Wednesday, May 4, 2016
Thursday, February 11, 2016
We ended a recent trip to Costa Rica walking the neighborhood near our hotel in Santo Domingo de Heredia, about 15 minutes north of San Jose, the capital city. Most of the population of Costa Rica lives in an around San Jose in the Central Valley, which is surrounded by mountains. Water flows out of the mountains down into the valley, which is a major reason why most settlement occurred in this region. The suburbs outside of San Jose tend to be more desirable than San Jose itself -- they are less crowded and have less crime, though overall Costa Rica is probably the most stable and safe country in Central America.
After riding around in a small bus for 12 days, visiting private preserves, gardens, farms, and national parks (all worthwhile mind you), it was nice to walk at our leisure and have a more intimate view of Tico homes.
|Mid-century modern flair|
|Clever green wall hangings|
|The local super market|
|Quite a few locals are avid runners and walkers|
Recognizable in many Tico front gardens are things we grow as house plants or tender perennials, such as these Dracenas, but they often get much bigger, like the Croton street tree you'll see below or shrubby Lantanas, which are often used as foundation plantings.
These two women sitting on their front porch are smack up against the sidewalk. And despite the bars of the fence they were very happy to have their picture taken, quickly sitting up straighter and smiling. Ticos are generally warm, friendly people.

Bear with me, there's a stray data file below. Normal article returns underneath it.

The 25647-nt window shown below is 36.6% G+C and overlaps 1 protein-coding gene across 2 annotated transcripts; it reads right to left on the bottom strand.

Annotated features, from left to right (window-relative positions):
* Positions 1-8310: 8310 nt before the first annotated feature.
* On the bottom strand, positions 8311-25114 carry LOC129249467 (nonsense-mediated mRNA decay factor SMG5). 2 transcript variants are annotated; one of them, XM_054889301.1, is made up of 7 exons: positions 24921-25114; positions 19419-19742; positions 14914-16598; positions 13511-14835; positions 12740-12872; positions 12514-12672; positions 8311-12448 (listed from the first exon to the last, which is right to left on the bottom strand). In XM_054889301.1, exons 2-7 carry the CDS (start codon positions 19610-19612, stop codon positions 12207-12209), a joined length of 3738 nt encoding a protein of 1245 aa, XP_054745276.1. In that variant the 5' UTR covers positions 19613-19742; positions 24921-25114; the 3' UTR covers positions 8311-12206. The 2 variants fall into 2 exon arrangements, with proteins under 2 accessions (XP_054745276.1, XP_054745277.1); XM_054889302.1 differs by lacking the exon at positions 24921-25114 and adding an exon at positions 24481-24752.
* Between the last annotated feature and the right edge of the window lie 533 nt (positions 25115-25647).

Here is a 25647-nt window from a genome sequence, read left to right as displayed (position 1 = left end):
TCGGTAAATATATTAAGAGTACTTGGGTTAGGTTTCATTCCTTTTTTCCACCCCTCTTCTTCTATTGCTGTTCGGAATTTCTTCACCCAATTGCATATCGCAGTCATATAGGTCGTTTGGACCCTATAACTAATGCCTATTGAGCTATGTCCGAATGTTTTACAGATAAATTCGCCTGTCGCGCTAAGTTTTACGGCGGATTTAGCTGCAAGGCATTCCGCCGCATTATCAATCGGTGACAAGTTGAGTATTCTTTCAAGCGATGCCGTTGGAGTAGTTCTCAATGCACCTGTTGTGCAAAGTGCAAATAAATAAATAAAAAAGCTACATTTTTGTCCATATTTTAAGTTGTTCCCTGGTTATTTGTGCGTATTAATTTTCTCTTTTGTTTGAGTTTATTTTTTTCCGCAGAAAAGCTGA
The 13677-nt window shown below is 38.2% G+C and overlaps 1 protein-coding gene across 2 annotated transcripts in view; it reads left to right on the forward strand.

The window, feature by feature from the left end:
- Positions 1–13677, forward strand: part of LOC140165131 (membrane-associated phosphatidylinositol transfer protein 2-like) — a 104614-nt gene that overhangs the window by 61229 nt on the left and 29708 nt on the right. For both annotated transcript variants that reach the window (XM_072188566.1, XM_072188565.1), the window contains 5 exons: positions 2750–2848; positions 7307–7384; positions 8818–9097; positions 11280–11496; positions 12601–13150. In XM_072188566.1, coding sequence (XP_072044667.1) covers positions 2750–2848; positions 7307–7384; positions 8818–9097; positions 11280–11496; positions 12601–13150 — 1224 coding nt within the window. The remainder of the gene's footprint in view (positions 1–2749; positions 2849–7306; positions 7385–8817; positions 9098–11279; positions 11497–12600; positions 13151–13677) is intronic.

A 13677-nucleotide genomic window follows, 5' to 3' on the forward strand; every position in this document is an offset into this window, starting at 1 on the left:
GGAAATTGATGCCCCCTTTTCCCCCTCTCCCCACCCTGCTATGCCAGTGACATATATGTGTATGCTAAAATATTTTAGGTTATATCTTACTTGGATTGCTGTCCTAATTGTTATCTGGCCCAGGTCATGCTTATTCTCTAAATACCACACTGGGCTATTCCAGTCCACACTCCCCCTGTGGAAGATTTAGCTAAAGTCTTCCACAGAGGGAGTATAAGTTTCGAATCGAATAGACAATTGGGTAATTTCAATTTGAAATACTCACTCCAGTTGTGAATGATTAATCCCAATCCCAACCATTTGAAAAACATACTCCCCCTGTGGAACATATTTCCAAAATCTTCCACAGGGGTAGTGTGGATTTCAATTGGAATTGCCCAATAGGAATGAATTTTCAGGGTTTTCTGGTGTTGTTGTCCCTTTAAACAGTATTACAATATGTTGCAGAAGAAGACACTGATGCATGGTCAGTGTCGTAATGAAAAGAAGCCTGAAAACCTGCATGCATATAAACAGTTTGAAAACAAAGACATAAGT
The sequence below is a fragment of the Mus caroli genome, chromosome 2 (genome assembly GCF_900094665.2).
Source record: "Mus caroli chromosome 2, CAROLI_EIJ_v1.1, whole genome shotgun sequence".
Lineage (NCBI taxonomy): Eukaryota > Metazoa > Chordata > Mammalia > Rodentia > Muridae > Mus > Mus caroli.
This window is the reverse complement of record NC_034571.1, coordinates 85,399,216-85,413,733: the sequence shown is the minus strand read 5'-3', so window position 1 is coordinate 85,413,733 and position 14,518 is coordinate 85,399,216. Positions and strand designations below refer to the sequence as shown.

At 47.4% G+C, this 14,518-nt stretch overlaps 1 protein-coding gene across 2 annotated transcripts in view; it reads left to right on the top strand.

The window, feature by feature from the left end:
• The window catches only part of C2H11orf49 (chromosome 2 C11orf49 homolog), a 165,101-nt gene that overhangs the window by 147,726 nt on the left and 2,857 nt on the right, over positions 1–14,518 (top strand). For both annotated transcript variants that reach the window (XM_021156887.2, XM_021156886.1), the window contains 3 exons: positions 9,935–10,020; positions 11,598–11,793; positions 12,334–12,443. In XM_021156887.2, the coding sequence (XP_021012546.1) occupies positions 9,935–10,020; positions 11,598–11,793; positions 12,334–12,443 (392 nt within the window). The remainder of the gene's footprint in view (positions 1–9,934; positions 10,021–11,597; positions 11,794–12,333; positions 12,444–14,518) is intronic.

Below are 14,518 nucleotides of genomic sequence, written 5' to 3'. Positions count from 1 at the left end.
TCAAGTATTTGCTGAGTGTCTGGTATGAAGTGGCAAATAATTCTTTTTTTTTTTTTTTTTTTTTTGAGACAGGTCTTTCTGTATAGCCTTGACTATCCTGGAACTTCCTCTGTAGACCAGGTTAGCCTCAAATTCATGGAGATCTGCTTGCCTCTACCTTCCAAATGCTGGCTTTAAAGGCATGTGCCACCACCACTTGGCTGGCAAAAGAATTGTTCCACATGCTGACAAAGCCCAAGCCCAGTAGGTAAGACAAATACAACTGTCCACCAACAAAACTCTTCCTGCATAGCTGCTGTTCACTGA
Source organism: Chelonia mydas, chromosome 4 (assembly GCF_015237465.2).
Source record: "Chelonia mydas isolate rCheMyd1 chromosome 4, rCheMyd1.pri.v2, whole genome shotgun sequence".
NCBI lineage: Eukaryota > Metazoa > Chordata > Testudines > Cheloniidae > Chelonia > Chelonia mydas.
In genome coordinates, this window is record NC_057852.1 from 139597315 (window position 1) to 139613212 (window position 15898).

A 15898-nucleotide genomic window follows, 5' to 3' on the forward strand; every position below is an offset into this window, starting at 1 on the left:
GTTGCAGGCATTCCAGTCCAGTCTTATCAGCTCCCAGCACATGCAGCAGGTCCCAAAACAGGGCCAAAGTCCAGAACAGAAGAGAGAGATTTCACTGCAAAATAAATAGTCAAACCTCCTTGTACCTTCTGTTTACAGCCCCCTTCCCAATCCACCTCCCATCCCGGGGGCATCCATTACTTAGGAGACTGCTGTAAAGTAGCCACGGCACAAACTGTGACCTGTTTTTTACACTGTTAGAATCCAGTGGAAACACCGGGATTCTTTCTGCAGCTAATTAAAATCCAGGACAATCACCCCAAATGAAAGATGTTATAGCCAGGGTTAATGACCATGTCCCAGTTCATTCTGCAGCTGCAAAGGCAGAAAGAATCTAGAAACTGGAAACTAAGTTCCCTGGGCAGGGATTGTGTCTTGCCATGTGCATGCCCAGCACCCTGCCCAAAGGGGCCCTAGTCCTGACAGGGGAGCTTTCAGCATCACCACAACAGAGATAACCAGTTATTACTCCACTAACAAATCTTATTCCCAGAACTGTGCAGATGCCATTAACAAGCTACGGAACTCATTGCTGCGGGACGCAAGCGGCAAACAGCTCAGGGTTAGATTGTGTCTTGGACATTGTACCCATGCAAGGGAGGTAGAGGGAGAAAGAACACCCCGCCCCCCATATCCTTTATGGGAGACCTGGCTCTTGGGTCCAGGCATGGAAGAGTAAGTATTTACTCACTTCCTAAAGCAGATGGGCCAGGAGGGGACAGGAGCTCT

The razor wire above the small orange wall is sort of amusing. Why would anyone be concerned about someone jumping this wall when they can just walk around it?
|That's a Pointsettia growing at the corner of the house|
|This little guy brought out the whole team when I stuck my hand through the gate to photograph. See below|
|The Croton tree|
|The local nursery|
This handsome dog is sitting among the cuttings from the evergreen above him where his owner (I presume) is standing on a tall orchard ladder pruning his juniper with a machete. Machetes seem to be common tools among gardeners and farm workers. I was surprised how perfectly even the result was for such a big blade.
This woman was gathering up some cuttings to take home. And I saw another woman walking her dog with a bag full; once I came upon the pruner I realized where they came from. They smell good. I guess they might use them in an arrangement or to perfume the house? It was January, so past the time for Christmas decorating when Ticos use conifer cuttings as we do in North America.
|This house had what I assume is some sort of water tank or cistern|
|A municipal building with an Art Deco flair|
|Tending to the plants in an alley|
|A nice purple-leaved Clerodendron in this front garden|
|We saw so many fabulous big Agaves throughout our trip|
|This tree is some sort of white-flowered Euphorbia. And Bougainvillea is everywhere|